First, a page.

If we want to follow a country’s case trajectory after the widespread administration of vaccines then Israel is the best one. As the following graph shows, Israel is far ahead of the world in vaccinating its population.
I will be paying close attention to Israel’s Covid cases to see how much the vaccine brings down the number of cases. As the following chart shows, they are already starting to drop after a second wave cresting. I would expect them to start coming down quite materially with a meaningful percentage of the population now vaccinated.
The caveat I mentioned above to these positive trends relates to the mutations in Covid that are leading to different variants of the virus. Viruses mutate all of the time. Some don’t materially change the transmissibility of the virus or its impact or how lethal it is. Every so often, however, a variant arises that does have a materially negative impact. This appears to be the case with B.1.1.7 which has hit the United Kingdom particularly hard which has led to another nationwide lockdown.
Initially, as this article excerpt conveyed, it did not appear that B.1.1.7 is a more deadly form of Covid-19 but it is much more transmissible.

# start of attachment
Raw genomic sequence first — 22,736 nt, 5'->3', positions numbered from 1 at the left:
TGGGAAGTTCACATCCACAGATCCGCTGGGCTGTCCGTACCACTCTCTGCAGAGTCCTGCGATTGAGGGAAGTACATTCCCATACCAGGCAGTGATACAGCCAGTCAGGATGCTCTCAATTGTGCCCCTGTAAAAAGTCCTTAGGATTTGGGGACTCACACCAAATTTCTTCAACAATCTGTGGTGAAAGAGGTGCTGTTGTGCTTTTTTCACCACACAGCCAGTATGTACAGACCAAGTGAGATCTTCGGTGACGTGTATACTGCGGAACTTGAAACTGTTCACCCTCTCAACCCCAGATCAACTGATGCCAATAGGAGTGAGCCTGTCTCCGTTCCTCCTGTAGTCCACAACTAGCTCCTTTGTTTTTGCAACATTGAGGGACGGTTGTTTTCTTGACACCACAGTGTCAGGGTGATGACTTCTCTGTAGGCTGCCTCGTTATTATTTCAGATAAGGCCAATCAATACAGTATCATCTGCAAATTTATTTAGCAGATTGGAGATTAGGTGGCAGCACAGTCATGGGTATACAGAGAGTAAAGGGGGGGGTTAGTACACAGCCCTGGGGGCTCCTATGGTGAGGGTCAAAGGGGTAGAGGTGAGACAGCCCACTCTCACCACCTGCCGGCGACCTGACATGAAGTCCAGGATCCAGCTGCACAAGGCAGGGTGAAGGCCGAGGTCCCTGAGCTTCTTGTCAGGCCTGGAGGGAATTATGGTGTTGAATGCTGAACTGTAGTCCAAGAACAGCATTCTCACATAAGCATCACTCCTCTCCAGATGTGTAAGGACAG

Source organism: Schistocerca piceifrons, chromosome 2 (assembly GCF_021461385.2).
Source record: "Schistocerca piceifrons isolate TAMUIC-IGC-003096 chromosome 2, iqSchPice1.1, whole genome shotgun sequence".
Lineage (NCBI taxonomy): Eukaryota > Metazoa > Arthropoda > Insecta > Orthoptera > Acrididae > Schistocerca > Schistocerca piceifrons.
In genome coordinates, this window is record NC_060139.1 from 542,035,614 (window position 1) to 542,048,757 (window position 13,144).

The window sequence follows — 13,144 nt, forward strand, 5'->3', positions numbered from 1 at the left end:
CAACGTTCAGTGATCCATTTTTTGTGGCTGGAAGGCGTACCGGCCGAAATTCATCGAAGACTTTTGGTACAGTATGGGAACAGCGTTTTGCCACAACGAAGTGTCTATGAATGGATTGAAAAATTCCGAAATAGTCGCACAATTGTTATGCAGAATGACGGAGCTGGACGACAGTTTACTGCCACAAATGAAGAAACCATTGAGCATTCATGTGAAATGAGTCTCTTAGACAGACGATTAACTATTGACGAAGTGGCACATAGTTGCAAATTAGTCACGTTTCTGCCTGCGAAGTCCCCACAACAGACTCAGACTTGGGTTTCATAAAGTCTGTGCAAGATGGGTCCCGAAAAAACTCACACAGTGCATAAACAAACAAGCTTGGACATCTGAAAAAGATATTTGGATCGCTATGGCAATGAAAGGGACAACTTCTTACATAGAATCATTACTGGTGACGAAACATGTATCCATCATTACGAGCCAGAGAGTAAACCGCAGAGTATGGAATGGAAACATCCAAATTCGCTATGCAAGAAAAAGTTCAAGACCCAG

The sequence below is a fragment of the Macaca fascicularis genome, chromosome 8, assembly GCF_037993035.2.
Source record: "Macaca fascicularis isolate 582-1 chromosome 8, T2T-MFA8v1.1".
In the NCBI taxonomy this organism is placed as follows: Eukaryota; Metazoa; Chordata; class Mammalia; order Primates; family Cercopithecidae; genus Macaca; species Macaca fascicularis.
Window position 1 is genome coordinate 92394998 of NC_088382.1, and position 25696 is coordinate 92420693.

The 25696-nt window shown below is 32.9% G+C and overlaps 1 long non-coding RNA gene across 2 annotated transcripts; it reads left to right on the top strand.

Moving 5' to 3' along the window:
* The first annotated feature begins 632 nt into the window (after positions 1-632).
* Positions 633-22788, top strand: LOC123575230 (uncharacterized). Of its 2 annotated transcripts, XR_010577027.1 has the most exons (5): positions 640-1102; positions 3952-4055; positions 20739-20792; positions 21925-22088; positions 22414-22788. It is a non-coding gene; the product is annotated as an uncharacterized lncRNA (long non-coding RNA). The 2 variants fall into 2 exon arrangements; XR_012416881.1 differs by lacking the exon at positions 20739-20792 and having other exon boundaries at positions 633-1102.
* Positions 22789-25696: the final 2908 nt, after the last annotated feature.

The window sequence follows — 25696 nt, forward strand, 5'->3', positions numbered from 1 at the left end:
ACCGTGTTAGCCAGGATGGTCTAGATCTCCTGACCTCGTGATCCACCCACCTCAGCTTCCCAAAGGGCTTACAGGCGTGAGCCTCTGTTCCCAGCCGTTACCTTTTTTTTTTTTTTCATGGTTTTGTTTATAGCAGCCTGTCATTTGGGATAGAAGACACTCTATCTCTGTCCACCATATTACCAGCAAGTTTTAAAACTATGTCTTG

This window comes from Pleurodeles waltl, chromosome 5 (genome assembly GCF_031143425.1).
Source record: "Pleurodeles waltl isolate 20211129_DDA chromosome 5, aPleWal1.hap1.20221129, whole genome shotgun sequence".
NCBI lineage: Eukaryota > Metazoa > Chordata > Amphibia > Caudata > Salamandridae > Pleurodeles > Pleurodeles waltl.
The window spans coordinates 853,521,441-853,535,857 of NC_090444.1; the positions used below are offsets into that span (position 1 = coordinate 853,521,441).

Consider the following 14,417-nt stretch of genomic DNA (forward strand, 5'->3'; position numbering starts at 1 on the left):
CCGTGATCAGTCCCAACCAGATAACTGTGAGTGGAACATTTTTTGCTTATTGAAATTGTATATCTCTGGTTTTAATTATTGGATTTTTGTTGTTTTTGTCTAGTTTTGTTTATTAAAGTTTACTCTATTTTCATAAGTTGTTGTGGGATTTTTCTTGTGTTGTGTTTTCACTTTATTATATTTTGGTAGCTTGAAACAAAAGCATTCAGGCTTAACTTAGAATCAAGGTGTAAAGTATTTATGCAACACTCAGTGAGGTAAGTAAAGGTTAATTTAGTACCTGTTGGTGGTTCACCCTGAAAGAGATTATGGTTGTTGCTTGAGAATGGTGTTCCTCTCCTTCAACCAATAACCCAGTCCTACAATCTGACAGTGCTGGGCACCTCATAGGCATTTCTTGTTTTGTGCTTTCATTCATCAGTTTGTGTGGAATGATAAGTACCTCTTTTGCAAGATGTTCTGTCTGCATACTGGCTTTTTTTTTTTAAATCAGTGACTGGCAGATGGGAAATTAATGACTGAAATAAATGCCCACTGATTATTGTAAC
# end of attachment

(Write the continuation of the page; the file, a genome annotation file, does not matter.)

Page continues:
Epidemiologists have concluded that B.1.1.7 is more transmissible, but there are no signs that it is more deadly. Some researchers estimate that B.1.1.7 increases the number of new cases caused by an infected individual (called the reproductive number or Rt) by between 40 and 80 percent; another preliminary study found that Rt increased by 50-74 percent.
Unfortunately, as I was writing this, the following headline emerged.
Given that it may be more lethal and is definitely more transmissible, we now face the risk that if it leads to many more cases we will end up with a larger number of hospitalizations and deaths. This is definitely the case in the U.K. In the U.S. we have some time to prepare, but not a lot.